A continuing priority despite heightened economic volatility: New-business building continues to be a priority for business leaders, especially so for CEOs—although when looking at all survey responses, its ranking as a top three priority has declined since the previous survey.
Among all respondents, 46 percent say it is one of the top three strategic priorities for their organizations, compared with 57 percent who said so last year. However, nearly three-quarters of respondents in the latest survey consider it a top five priority—in line with last year’s finding. In both surveys, CEOs were more likely than other leaders to say building new businesses is a top three priority, and the share of CEOs considering it a top five priority has increased this year. Companies’ continued prioritization is reflected in the number of new businesses being built. Respondents say their organizations are currently building an average of 1.5 new businesses per year, up from one business per year two to five years ago.

New-business building and financial outperformance: The survey findings suggest that companies that make new-business building a top three strategic priority or higher grow faster than other companies, even during times of economic shocks. In fact, respondents from those companies are more than twice as likely as others to report growth that is more than 10 percent above the market rate. This outperformance in revenue growth is one of the primary attributes we have historically seen among resilient companies.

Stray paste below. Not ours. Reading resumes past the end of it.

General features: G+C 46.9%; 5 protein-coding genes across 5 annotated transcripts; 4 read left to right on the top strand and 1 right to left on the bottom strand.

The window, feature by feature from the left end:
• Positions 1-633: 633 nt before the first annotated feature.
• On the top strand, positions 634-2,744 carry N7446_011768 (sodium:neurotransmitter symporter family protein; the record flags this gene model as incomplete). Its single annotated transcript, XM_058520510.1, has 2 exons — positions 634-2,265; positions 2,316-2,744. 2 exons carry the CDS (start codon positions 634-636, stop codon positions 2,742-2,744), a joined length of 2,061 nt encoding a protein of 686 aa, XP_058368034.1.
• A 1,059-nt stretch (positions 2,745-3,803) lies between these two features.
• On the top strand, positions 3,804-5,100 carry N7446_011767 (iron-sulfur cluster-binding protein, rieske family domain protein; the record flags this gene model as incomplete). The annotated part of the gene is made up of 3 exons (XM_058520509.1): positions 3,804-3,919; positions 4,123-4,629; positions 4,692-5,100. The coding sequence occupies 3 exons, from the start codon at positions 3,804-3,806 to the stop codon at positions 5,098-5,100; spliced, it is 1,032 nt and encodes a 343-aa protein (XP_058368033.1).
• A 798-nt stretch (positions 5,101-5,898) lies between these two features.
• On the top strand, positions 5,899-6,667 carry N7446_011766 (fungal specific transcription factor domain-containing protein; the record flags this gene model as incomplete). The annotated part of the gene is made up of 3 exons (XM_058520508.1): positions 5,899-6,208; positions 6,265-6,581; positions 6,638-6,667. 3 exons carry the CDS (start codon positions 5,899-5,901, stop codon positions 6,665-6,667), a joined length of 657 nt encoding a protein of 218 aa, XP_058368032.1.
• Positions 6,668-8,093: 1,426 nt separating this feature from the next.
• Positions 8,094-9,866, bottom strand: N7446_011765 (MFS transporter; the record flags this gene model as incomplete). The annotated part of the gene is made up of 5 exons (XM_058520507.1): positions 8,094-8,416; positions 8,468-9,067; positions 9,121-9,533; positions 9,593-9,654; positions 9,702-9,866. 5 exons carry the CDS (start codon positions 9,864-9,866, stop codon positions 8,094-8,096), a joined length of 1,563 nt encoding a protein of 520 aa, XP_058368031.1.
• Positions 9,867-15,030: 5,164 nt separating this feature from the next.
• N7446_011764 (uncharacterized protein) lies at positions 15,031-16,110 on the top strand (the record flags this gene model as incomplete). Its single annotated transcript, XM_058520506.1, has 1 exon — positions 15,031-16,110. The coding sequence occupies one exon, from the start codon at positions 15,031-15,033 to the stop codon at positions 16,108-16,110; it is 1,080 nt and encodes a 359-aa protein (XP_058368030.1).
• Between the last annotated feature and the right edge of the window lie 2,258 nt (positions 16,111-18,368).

The value of new businesses: The survey responses indicate that organizations that build new businesses are on their way to positioning themselves for growth and higher valuations. In the findings, the enterprise value multiple of reported new-business revenues represents almost twice that of core business revenues. Respondents estimate that new businesses built in the past five years accounted for 12 percent of their companies’ revenues and 21 percent of their enterprise value. This finding holds broadly across industries with different levels of digital maturity.

Investment in new-business building is strong—and expected to increase: Companies recognize that building these new businesses requires significant investment. On average, surveyed business leaders say their companies are investing about 5 percent of their revenues in building new businesses. Respondents in advanced industries and technology, media, and telecommunications report the highest share of investment by revenues.
Most respondents—63 percent—expect their companies to increase their investment in business building over the next 12 months.